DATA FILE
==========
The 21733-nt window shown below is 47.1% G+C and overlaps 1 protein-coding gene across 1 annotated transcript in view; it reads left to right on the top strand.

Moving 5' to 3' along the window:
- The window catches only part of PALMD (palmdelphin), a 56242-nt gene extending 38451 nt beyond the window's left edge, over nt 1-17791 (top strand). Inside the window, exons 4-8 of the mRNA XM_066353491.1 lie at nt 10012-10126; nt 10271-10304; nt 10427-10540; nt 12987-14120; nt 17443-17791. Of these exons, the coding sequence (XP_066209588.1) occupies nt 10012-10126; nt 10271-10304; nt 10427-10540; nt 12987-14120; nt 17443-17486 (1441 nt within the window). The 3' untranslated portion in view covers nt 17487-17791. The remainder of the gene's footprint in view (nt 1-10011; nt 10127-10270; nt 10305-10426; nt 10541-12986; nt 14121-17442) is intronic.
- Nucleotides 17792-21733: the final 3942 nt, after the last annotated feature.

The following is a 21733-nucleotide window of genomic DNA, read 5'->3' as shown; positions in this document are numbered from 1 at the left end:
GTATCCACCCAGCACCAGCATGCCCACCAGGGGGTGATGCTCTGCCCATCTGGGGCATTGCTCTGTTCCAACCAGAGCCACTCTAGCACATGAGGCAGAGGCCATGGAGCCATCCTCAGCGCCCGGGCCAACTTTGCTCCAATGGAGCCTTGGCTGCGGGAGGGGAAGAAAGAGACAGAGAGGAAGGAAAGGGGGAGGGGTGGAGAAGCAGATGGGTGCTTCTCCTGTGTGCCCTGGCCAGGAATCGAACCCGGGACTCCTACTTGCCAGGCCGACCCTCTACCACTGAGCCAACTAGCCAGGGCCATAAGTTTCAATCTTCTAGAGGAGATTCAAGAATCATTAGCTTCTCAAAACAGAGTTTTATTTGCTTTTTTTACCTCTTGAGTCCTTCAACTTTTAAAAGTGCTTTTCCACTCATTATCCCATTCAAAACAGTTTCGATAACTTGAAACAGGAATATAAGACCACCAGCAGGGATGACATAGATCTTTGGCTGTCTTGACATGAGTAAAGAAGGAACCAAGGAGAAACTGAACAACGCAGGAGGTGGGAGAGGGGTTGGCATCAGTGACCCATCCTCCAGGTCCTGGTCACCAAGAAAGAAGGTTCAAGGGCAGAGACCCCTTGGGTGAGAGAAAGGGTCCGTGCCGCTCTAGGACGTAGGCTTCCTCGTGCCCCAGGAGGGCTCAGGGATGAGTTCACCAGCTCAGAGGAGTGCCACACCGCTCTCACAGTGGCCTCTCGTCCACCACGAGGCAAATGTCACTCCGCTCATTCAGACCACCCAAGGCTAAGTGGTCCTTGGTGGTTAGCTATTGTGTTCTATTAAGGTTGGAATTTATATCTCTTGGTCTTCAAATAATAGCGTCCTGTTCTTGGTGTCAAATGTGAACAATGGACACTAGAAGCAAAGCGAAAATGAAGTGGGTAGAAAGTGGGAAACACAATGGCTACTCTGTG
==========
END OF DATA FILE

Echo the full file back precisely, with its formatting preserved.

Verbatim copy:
The 21733-nt window shown below is 47.1% G+C and overlaps 1 protein-coding gene across 1 annotated transcript in view; it reads left to right on the top strand.

Moving 5' to 3' along the window:
- The window catches only part of PALMD (palmdelphin), a 56242-nt gene extending 38451 nt beyond the window's left edge, over nt 1-17791 (top strand). Inside the window, exons 4-8 of the mRNA XM_066353491.1 lie at nt 10012-10126; nt 10271-10304; nt 10427-10540; nt 12987-14120; nt 17443-17791. Of these exons, the coding sequence (XP_066209588.1) occupies nt 10012-10126; nt 10271-10304; nt 10427-10540; nt 12987-14120; nt 17443-17486 (1441 nt within the window). The 3' untranslated portion in view covers nt 17487-17791. The remainder of the gene's footprint in view (nt 1-10011; nt 10127-10270; nt 10305-10426; nt 10541-12986; nt 14121-17442) is intronic.
- Nucleotides 17792-21733: the final 3942 nt, after the last annotated feature.

The following is a 21733-nucleotide window of genomic DNA, read 5'->3' as shown; positions in this document are numbered from 1 at the left end:
GTATCCACCCAGCACCAGCATGCCCACCAGGGGGTGATGCTCTGCCCATCTGGGGCATTGCTCTGTTCCAACCAGAGCCACTCTAGCACATGAGGCAGAGGCCATGGAGCCATCCTCAGCGCCCGGGCCAACTTTGCTCCAATGGAGCCTTGGCTGCGGGAGGGGAAGAAAGAGACAGAGAGGAAGGAAAGGGGGAGGGGTGGAGAAGCAGATGGGTGCTTCTCCTGTGTGCCCTGGCCAGGAATCGAACCCGGGACTCCTACTTGCCAGGCCGACCCTCTACCACTGAGCCAACTAGCCAGGGCCATAAGTTTCAATCTTCTAGAGGAGATTCAAGAATCATTAGCTTCTCAAAACAGAGTTTTATTTGCTTTTTTTACCTCTTGAGTCCTTCAACTTTTAAAAGTGCTTTTCCACTCATTATCCCATTCAAAACAGTTTCGATAACTTGAAACAGGAATATAAGACCACCAGCAGGGATGACATAGATCTTTGGCTGTCTTGACATGAGTAAAGAAGGAACCAAGGAGAAACTGAACAACGCAGGAGGTGGGAGAGGGGTTGGCATCAGTGACCCATCCTCCAGGTCCTGGTCACCAAGAAAGAAGGTTCAAGGGCAGAGACCCCTTGGGTGAGAGAAAGGGTCCGTGCCGCTCTAGGACGTAGGCTTCCTCGTGCCCCAGGAGGGCTCAGGGATGAGTTCACCAGCTCAGAGGAGTGCCACACCGCTCTCACAGTGGCCTCTCGTCCACCACGAGGCAAATGTCACTCCGCTCATTCAGACCACCCAAGGCTAAGTGGTCCTTGGTGGTTAGCTATTGTGTTCTATTAAGGTTGGAATTTATATCTCTTGGTCTTCAAATAATAGCGTCCTGTTCTTGGTGTCAAATGTGAACAATGGACACTAGAAGCAAAGCGAAAATGAAGTGGGTAGAAAGTGGGAAACACAATGGCTACTCTGTG